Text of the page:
The condiment industry has long gone further than tomato ketchup and mustard to add bold flavours to food, allowing caterers and chefs to broaden their offering with infinitely customisable options. Angela Frewin reports
Mintel’s recent US Flavor Trends report happily concluded: “there has never been a more exciting time to explore the seductive power of condiments and sauces”.
“World cuisine’s influence has led to condiments becoming ever-more complex and exotic,” enthuses Emma Macdonald, founder of the Bay Tree Food Company. “Hot, spicy, smoky and sour are all key trends.” As Sweet Beet founder Lizzy Hodcroft points out, cooking sauces, marinades, dressings, dips and accompaniments provide “a gateway for new flavours and foodie experience.”
Street food, fusion cooking, regional variations on popular Indian, East Asian and American dishes and the increasing popularity of Middle Eastern and North African cuisines are all bringing bold new strokes to our plates. Sauces and condiments allow dishes to be infinitely customisable and enable “low-risk excursions into new flavour adventures”, according to the Mintel report. Paired with familiar formats such as sandwiches, they provide a more “approachable avenue” for customers to experience new global flavours.
“We are seeing the increased use of sauces and pastes for basting and marinating meats and fish, for example, adding another dimension to their use,” points out Megan Modha, grocery category manager at Brakes. “There is also greater interest in using sauces and condiments in a mix-and-match fashion to create interesting dips and dressings that broaden their appeal.”
Sauces are being used as “a major differentiator in dishes” and represent a simple way to personalise dishes to individual tastes, says Nigel Parkes, marketing director at Creative Foods Europe. He suggests pepping up chicken skewers with sweet, sticky, smoky and fruity barbecue glazes.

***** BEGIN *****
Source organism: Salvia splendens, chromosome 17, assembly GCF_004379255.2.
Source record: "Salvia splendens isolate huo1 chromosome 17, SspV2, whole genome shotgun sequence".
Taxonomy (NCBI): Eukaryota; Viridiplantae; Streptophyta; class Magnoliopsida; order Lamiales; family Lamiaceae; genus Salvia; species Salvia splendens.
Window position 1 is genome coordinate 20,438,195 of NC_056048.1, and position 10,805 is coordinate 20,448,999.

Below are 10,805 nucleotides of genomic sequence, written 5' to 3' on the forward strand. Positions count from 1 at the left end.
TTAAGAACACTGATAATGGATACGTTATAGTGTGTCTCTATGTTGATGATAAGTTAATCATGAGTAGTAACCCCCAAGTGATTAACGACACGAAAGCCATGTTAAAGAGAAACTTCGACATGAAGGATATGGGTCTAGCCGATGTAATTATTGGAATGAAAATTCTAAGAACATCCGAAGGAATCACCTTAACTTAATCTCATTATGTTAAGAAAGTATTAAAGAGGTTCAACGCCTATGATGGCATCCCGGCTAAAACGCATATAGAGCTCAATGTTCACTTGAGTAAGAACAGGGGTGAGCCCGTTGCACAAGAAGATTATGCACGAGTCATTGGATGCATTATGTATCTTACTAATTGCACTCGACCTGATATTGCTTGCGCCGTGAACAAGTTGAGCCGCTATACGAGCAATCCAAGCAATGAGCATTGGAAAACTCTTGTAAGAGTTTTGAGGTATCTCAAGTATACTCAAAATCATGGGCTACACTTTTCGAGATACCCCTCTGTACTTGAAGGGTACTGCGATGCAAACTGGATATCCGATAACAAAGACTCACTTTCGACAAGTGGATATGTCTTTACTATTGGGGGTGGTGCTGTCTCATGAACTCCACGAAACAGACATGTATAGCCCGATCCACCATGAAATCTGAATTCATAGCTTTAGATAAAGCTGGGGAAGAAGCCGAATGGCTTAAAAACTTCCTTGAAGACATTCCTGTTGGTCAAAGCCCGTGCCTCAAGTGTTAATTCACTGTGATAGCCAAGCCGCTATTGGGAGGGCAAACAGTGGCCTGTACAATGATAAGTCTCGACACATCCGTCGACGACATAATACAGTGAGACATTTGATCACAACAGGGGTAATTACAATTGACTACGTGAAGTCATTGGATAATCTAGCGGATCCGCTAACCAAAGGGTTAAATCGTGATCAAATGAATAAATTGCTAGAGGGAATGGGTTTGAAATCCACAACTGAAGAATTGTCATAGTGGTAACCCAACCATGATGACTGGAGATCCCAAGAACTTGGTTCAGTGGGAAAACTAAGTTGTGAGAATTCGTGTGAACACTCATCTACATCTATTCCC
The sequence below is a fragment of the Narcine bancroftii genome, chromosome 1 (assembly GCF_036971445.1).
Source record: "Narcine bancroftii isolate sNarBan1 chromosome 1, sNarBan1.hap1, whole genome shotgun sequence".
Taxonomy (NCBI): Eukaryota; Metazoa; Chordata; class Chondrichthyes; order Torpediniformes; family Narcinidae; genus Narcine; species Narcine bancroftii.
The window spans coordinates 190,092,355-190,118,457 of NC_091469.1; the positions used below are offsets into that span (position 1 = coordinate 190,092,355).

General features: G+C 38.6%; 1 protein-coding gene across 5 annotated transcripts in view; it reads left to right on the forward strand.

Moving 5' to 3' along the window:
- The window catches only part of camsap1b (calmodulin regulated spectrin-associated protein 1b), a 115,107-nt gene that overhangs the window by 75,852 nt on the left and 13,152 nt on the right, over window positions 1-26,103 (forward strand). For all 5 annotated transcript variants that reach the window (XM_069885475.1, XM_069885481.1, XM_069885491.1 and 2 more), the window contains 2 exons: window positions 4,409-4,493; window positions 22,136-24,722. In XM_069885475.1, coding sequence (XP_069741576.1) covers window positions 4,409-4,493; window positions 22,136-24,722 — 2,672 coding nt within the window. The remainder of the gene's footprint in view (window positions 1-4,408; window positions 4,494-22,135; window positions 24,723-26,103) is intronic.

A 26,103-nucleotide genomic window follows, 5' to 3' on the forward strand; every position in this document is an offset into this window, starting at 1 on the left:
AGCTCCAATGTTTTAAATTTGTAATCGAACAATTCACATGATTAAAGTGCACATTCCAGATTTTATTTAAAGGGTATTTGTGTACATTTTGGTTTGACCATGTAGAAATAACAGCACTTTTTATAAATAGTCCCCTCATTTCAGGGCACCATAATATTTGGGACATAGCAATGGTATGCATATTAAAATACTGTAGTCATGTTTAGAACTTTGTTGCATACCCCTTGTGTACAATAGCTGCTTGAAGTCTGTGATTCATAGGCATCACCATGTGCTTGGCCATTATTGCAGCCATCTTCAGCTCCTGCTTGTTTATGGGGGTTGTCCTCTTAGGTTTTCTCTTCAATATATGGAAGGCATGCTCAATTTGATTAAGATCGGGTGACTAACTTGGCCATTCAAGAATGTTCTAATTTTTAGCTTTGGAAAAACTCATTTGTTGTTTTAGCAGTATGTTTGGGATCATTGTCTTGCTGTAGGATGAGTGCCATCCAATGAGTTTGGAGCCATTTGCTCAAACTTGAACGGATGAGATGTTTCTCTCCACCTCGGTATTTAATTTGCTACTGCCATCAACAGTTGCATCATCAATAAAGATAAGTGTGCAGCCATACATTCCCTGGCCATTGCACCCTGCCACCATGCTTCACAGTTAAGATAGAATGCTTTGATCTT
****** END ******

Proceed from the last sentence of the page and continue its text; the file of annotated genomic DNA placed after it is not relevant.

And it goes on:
Spice blends take the guesswork out of international tastes while leaving plenty of leeway for experimentation. “We have seen a growing trend in Middle Eastern spices with the rise of chefs like Yotam Ottolenghi and Sabrina Ghayour, such as za’atar, harissa, sumac and baharat. This is coupled with the availability of other Middle Eastern ingredients like halloumi, pomegranate molasses and orange blossom water in the wider market,” says Sanjay Aggarwal, co-founder of Spice Kitchen, the award-winning producer of freshly ground spices and blends.
“Indian and Persian tastes are experiencing a resurgence, with increased demand for flavours such as garam masala, cardamom, chai spices, saffron, rose and turmeric,” says Gouri Kubair, managing director of Holy Lama, whose Spice Drops range consists of 31 highly concentrated, all-natural liquid extracts of herbs, spices, fruits and flowers. The authentic Indian meals Kubair sees replacing Bangladeshi and Anglo-Indian dishes demand very specific blends, which Spice Drops’ dispenser droppers can achieve.
A stream of chef enquiries has prompted Holy Lama to launch a Mediterranean subset of Spice Drops aimed at caterers, featuring rosemary, oregano and sage.
US chefs, reports Mintel, are using flavoured oils and vinegars to offset sweetness in desserts and baked goods, with rosemary olive oil cake and Cheerwine vinegar pie. Il Gusto’s new collection of 25 white and dark Modena balsamic vinegars can jazz up a wide range of foods – meats, fruits, salads and pan sauces – with flavours ranging from light, fruity mango and passion fruit to richer options such as fig and pomegranate, truffle and chocolate.
The Bay Tree pairs fruit and spice to balance the flavour profiles in its pickles and chutneys, with mango/cumin, apricot/ginger, and gooseberry/coriander. Its top-seller, the award-winning sweet garlic pickle with nigella seeds and cinnamon, can be used as a curry accompaniment or as a marinade for roast lamb.
Sweet Beet’s Hodcroft has adapted smoky Texan flavours to British tastes in her quest “to harness the bold, tame the heat and declare war on the mundane” in condiments that include oak-smoked apple butter and habañero lime and Texas beer jellies. Sweet Beet’s Great Taste Award-winning maple bacon jam can be used in burgers and sandwiches, as a rub and in a sauce or marinade, while strawberry chipotle barbecue is equally at home with meats and desserts.
Chinese food recently overtook Indian as Britain’s favourite regional cuisine and Maria Chong, managing director at Lee Kum Kee Europe, says street food and a growing desire for authenticity are spurring interest in flavours from its wide range of concentrated sauces, which are finding surprising new applications in Western dishes.